exception.>>> A = {1, 2, 3, 4, 5} >>> A.pop() 1 >>> A set([2, 3, 4, 5]) >>> A.pop() 2 >>> A set([3, 4, 5]) >>> A.pop() 3 >>> A set([4, 5]) >>> A.pop() 4 >>> A set([5]) >>> A.pop() 5 >>> A set([]) >>> A.pop() Traceback (most recent call last): File "<stdin>", line 1, in <module> KeyError: 'pop from an empty set'

####
13. `remove()`

Method :

`remove()`

With

`pop()`

, an arbitrary element is removed from the set, while with `remove()`

method, we can remove a particular set item, by providing the item to be removed as an argument to the `remove()`

method. Please note that, the item will only be removed if it is present in the set, otherwise it will raise a `KeyError`

exception. >>> A = {1, 2, 3, 4, 5} >>> A.remove(3) >>> A set([1, 2, 4, 5]) >>> A.remove(4) >>> A set([1, 2, 5]) >>> A.remove(7) Traceback (most recent call last): File "<stdin>", line 1, in <module> KeyError: 7

####
14. `remove()`

Method :

`remove()`

With

`pop()`

, an arbitrary element is removed from the set, while with `remove()`

method, we can remove a particular set item, by providing the item to be removed as an argument to the `remove()`

method. Please note that, the item will only be removed if it is present in the set, otherwise it will raise a `KeyError`

exception. ####
15. `symmetric_difference()`

Method :

`symmetric_difference()`

In our previous article on Python sets and frozensets, we've learned about

*Symmetric Difference*of two sets. It is the set of elements which are not common to both the sets, exactly opposite to*Intersection*. When we call this method on a set**A**and provide set**B**as an argument, it will return a set of elements which are not common to both sets**A**and**B**. We represent this operation using`^`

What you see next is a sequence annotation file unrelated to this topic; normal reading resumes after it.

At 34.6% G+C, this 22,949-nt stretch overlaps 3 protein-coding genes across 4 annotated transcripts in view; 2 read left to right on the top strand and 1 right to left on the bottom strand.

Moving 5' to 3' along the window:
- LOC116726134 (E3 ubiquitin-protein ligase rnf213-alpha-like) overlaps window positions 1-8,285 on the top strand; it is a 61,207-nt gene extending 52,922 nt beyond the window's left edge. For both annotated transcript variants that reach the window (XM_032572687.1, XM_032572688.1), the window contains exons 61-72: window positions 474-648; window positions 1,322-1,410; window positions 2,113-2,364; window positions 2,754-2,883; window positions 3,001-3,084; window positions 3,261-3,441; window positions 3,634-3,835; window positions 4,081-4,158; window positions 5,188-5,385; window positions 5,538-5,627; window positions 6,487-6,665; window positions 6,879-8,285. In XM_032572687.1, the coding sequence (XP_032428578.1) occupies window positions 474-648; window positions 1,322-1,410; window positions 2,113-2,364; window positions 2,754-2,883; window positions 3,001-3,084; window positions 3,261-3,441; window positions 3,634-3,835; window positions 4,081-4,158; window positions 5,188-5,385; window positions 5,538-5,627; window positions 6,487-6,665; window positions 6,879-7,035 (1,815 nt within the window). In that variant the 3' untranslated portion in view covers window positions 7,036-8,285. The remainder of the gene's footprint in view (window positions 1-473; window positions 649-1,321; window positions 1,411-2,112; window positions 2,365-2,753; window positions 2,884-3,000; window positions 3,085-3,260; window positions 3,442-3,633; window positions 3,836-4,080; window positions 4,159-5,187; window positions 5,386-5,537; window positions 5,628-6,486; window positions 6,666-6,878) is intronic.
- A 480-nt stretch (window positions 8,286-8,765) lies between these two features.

symbol as `A ^ B`

.>>> A = {1, 2, 3, 4, 5} >>> B = {3, 4, 5, 6, 7, 8} >>> A.symmetric_difference(B) set([1, 2, 6, 7, 8]) >>> B.symmetric_difference(A) set([1, 2, 6, 7, 8])

####
16. `symmetric_difference_update()`

Method :

`symmetric_difference_update()`

When this method is called on a set

**A**with another set**B**as an argument, the symmetric difference of both the sets is calculated and stored in set**A**, while set**B**remains unchanged. We can put this operation as :`A = A ^ B`

>>> A = {1, 2, 3, 4, 5} >>> B = {3, 4, 5, 6, 7, 8} >>> A.symmetric_difference_update(B) >>> A set([1, 2, 6, 7, 8]) >>> B set([3, 4, 5, 6, 7, 8]) >>> B.symmetric_difference_update(A) >>> A set([1, 2, 6, 7, 8]) >>> B set([1, 2, 3, 4, 5])

####
17. `union()`

Method :

`union()`

In set theory,

*Union*of two sets is the set of all the elements present in both the sets. This method when called on a set**A**with set**B**as an argument, it returns a set which is union of both the sets**A**and**B**. The union operation can be represented by the symbol**|**. So,`A | B`

is the union of two sets **A**and**B**.>>> A = {1, 2, 3, 4, 5} >>> B = {3, 4, 5, 6, 7, 8} >>> A.union(B) set([1, 2, 3, 4, 5, 6, 7, 8]) >>> B.union(A) set([1, 2, 3, 4, 5, 6, 7, 8])

####
18. `update()`

Method :

`update()`

When this method is called on a set

**A**and provide another set**B**as an argument to this method, we get union of these sets stored in**A**, while set**B**remains unchanged. We can put this operation as`A = A | B`

, where `|`

represents *Union*operation.>>> A = {1, 2, 3, 4, 5} >>> B = {3, 4, 5, 6, 7, 8} >>> A.update(B) >>> A set([1, 2, 3, 4, 5, 6, 7, 8]) >>> B set([3, 4, 5, 6, 7, 8])

With this, we end our discussion on Python Set and Frozenset methods. As already mentioned, set of all the methods associated with Python frozensets is subset of the set of methods associated with Python sets. Frozenset methods work exactly the same way as in case of Sets, so we have not covered them explicitly, so please consider this.

Also, we have reached to the end of our discussion on data structures in Python, having covered Python Strings, Python Lists, Python Tuples, Python Dictionaries and Python File Objects in earlier articles. I urge you to please have a quick read on each of them, as it is necessary to know them and their properties in order to understand further part of this tutorial series, as we will be covering the programming part. Please let us know about your feedback and opinions in comment section below and stay tuned for more articles. Thank you.

Very informative. Rich on content article.